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What The World Expects

What The World Expects

What do I have to offer the World?

What have I got to say?

Is it important?

Does that matter?

Some days I don’t know the answer to any of those questions and yet, I keep talking. Because isn’t that what I’m supposed to do? Isn’t that what’s expected?

Expectation is a strange and ugly beast. Most of the fights and nearly all of the heartache in this world can be boiled down to unmet expectations.  It’s easy to forget that the world owes us nothing, and if it did, it would never acknowledge the debt.

So many of us have difficulty with the painful lesson that the world does not love us. Neither does it hate us. It simply lacks the capacity to care. We say, The World, or The Universe, in proper noun capitalization, as if either were an entity with a mind and a heart that is conscious of us. It isn’t.

A dithering head at either end with a voracious belly in between

Even society, made up of billions of minds, isn’t a conscious being. It is a hive without a mind. In fact, it’s rather like an amoral version of Dr. Dolittle’s pushmepullyou; a dithering head at either end with a voracious belly in between. Try to ride it and it’s likely to devour you, two tidy bites at a time.

It isn’t surprising that we often expect the World to care for us. All the time we are growing up we are told repeatedly what we “have a right to expect” from the World. Then we get a zapped at some point in our young adulthood with the discovery that the World had no knowledge of these expectations and further, has no plans to meet them. If our expectations or even needs are to be met, we’re probably going to have to do it ourselves.

The disappointment can be crushing.

The only way to avoid that blow is to realize that the World can do nothing for us, and it isn’t going to try. But we can, and should, do what we can for each other.

Our best shot at a good life is to put aside the childish notion that the World is obligated to give to us, and realize the beautiful truth that we are instead, created to give back. Not to the amorphous, anonymous World, but to our neighbor, our friend, the stranger we meet and find we can help.

If enough of us do that, the World will become our friend, even if it doesn’t mean to.


Plot Twists and Protecting the Lore

Did I mention I love Bobble-Heads?

I recently went to see Captain Marvel™ at my local movie theater and was favorably inclined. The acting was good, the action swift and I thought the plot-line held together well while answering a few questions for me. (Most notably, where was Carol Danvers during the whole Thanos debacle in Infinity War?)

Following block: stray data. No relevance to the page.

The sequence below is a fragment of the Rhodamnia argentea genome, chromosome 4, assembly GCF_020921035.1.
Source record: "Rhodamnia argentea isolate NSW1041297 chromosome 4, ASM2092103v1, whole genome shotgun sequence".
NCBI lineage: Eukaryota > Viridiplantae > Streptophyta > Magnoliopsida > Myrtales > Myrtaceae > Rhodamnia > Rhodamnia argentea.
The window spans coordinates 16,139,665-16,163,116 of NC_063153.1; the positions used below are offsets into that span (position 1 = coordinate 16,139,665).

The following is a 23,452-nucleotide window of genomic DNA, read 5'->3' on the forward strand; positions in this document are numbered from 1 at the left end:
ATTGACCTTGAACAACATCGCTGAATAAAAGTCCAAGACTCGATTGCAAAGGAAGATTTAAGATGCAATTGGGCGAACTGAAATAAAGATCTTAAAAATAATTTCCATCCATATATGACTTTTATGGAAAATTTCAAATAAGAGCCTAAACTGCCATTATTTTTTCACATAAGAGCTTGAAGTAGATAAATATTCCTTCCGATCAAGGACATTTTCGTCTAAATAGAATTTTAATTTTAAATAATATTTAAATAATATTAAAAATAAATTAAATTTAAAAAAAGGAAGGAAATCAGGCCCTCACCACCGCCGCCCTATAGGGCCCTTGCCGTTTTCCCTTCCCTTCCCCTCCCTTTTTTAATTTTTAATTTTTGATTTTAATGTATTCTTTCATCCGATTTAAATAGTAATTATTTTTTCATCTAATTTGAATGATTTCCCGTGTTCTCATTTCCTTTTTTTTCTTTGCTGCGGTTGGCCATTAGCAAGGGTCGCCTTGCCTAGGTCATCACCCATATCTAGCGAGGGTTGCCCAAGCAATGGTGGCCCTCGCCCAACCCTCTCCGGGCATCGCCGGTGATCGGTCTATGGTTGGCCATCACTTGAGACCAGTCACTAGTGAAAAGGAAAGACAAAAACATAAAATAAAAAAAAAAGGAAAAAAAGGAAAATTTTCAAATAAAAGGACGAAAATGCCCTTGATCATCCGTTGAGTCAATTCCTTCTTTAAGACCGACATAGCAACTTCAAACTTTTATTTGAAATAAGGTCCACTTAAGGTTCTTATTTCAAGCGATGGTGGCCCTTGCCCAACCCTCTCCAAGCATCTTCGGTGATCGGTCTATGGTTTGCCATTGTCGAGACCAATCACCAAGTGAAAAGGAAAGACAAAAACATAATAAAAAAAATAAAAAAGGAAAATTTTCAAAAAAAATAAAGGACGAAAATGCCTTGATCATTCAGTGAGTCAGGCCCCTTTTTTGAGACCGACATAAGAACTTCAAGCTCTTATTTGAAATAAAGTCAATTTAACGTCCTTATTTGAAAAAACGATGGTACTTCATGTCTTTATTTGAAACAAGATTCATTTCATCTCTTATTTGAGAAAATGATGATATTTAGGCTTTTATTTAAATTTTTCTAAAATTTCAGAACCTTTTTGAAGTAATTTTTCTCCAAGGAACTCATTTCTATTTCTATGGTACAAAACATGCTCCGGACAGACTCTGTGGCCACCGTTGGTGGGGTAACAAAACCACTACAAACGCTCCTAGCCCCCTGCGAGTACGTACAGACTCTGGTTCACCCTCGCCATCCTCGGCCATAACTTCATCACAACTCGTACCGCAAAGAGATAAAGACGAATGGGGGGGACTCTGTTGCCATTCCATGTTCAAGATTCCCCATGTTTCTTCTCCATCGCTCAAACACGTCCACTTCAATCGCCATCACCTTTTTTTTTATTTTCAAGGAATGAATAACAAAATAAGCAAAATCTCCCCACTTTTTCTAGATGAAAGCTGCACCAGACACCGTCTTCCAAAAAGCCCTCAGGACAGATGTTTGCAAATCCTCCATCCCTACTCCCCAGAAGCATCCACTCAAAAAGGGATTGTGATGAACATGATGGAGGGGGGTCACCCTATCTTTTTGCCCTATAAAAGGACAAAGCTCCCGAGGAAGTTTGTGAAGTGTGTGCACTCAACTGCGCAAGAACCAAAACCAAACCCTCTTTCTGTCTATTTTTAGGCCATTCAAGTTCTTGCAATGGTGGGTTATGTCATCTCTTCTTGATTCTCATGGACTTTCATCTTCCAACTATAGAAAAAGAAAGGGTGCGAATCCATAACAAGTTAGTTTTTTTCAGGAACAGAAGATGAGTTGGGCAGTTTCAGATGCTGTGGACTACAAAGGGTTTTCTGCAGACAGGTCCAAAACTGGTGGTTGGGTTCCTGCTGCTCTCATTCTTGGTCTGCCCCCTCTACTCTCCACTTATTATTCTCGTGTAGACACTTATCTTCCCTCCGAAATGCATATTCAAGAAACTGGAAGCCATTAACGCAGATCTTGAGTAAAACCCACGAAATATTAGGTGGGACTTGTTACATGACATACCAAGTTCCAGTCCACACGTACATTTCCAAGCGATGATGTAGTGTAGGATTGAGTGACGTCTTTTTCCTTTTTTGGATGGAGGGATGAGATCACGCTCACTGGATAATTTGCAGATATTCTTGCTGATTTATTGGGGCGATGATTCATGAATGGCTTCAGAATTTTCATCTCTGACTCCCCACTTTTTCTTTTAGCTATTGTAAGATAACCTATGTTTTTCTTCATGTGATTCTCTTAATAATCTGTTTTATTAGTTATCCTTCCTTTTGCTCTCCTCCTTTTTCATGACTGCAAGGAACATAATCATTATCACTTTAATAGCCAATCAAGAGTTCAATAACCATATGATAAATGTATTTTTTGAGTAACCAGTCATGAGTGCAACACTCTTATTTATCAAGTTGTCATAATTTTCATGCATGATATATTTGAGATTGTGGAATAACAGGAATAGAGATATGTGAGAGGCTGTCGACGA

Others were not as happy with any of the above.

The objections come in multiple flavors from arguably valid down to outright misogynistic. I’m going to pass on answering the misogyny in this post because others have already taken care of it quite well. But there were a couple of objections in a particular post I read that I’d like to discuss.

One: They replaced an awesome, powerful character with a weak Kree scientist.

I’ll grant you that Captain Mar-Vell was originally envisioned as a nega band wielding male character, and certainly engaged in more physical battles than than the current incarnation. But beyond that there are number of similarities.

Most notably: both the original character and the new movie’s character adopt the persona of a scientist. And neither is weak.

The main complication for both of them is comprised of the realization that the society they serve is unethical. To do the honorable thing, both must turn against a corrupted governmental structure. The original character does so with fists and brawn on behalf of humans, while the new iteration uses science and innovation on behalf of the embattled Skrull.

Both take the incredibly difficult path of fighting against ingrained loyalties against their own interests in order to do what is right. That takes immense strength no matter how you do it, the coolness of nega bands notwithstanding.

Two: The new iteration disrespects the lore.

Plots are twisted all the time, and the movie certainly takes some major departures from the original comic, from the gender of Mar-Vell to the true nature of the combatants in the Kree-Skrull war. The point is, none of this is a new phenomenon.

I also love legos…

Look at Spiderman.

Peter Parker has at least two origin stories, one that includes Mary Jane and another that ropes in Tony Stark. And I have no idea how Into the Spiderverse fits in. (Haven’t seen it yet.)

Now maybe the changes were made a while back or maybe it was done more recently to accommodate additional movie plot twists. I’ll leave that to actual aficionados of the genre to determine.

All I’m saying is, the new Captain Marvel isn’t the first time Marvel themselves have tweaked a storyline to suit later innovations, and I’m pretty sure it won’t be the last.

And Fan Art

And I don’t mind.

Art, including literature, is a reflection of the society in which it is produced. The original Captain Marvel comics were written and illustrated in the late 1960s, some say as a commentary on the activities of HUAC and Senator McCarthy. At the time, freedom of speech was in jeopardy. Some would say this hasn’t changed. Added to that are the recently revivified issues of feminism and social justice.

The world is undergoing an enormous plot twist. Is it such a surprise to see art undergo a corresponding change?


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